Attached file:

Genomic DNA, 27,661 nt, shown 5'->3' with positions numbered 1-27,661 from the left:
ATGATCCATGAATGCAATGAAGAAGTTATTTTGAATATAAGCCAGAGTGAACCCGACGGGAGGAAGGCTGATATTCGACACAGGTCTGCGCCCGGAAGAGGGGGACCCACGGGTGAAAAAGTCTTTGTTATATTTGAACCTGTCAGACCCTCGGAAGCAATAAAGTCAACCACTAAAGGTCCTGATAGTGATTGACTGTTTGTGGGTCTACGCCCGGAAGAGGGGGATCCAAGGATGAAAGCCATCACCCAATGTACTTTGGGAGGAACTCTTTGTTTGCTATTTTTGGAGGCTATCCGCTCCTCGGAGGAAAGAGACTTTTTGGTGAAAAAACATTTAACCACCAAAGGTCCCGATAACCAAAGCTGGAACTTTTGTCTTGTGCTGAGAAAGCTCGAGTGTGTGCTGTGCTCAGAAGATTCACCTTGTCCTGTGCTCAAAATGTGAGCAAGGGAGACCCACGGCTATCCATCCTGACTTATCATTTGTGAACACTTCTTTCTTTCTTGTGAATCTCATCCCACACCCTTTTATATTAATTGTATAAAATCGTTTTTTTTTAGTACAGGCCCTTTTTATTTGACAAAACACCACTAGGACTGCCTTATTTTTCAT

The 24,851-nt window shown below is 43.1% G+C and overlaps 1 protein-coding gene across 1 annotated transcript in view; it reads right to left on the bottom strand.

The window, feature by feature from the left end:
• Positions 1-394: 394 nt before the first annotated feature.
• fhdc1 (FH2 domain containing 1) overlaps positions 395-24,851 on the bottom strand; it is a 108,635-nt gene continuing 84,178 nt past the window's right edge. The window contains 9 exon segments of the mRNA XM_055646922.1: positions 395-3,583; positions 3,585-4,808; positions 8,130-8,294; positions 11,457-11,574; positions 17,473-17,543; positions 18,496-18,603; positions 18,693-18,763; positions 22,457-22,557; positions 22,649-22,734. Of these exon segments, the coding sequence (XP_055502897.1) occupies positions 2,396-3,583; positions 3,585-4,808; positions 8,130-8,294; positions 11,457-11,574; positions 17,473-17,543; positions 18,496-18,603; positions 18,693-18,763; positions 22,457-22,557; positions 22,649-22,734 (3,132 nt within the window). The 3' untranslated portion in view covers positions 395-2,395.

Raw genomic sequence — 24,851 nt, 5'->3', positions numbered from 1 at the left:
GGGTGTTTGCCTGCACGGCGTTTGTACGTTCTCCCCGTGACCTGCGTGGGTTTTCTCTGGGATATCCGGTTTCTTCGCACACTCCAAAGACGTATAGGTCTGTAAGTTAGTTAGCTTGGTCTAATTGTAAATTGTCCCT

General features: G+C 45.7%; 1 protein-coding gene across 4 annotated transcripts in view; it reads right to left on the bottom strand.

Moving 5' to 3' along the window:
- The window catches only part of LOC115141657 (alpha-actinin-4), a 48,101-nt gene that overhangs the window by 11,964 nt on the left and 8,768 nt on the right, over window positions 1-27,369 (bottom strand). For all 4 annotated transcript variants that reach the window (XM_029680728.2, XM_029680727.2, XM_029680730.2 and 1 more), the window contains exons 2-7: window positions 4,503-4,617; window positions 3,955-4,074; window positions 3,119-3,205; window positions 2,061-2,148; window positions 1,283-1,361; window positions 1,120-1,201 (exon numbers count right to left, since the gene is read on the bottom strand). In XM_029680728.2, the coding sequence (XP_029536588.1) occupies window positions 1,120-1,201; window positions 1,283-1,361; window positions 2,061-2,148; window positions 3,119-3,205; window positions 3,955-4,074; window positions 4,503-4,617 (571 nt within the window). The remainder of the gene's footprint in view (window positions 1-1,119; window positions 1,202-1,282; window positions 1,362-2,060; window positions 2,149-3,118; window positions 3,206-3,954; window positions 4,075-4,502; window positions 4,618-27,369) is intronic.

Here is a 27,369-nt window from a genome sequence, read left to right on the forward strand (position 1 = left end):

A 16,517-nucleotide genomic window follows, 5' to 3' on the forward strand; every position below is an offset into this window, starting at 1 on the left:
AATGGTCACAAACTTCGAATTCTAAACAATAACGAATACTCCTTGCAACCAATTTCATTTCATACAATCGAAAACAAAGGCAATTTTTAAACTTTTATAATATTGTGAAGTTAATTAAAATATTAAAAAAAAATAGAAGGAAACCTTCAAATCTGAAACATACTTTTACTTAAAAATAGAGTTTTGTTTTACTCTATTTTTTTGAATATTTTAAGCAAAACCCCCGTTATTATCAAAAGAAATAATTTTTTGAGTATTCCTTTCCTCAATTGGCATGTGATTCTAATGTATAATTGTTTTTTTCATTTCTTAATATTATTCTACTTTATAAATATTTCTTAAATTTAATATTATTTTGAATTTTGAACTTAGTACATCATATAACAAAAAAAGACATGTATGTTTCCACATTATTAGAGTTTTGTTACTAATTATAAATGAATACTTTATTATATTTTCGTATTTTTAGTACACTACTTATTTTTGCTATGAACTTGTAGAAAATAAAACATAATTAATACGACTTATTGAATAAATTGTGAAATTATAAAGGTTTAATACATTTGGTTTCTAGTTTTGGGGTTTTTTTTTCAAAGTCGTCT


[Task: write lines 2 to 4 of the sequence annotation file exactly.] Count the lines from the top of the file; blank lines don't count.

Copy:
ATGATCCATGAATGCAATGAAGAAGTTATTTTGAATATAAGCCAGAGTGAACCCGACGGGAGGAAGGCTGATATTCGACACAGGTCTGCGCCCGGAAGAGGGGGACCCACGGGTGAAAAAGTCTTTGTTATATTTGAACCTGTCAGACCCTCGGAAGCAATAAAGTCAACCACTAAAGGTCCTGATAGTGATTGACTGTTTGTGGGTCTACGCCCGGAAGAGGGGGATCCAAGGATGAAAGCCATCACCCAATGTACTTTGGGAGGAACTCTTTGTTTGCTATTTTTGGAGGCTATCCGCTCCTCGGAGGAAAGAGACTTTTTGGTGAAAAAACATTTAACCACCAAAGGTCCCGATAACCAAAGCTGGAACTTTTGTCTTGTGCTGAGAAAGCTCGAGTGTGTGCTGTGCTCAGAAGATTCACCTTGTCCTGTGCTCAAAATGTGAGCAAGGGAGACCCACGGCTATCCATCCTGACTTATCATTTGTGAACACTTCTTTCTTTCTTGTGAATCTCATCCCACACCCTTTTATATTAATTGTATAAAATCGTTTTTTTTTAGTACAGGCCCTTTTTATTTGACAAAACACCACTAGGACTGCCTTATTTTTCAT

The 24,851-nt window shown below is 43.1% G+C and overlaps 1 protein-coding gene across 1 annotated transcript in view; it reads right to left on the bottom strand.

The window, feature by feature from the left end: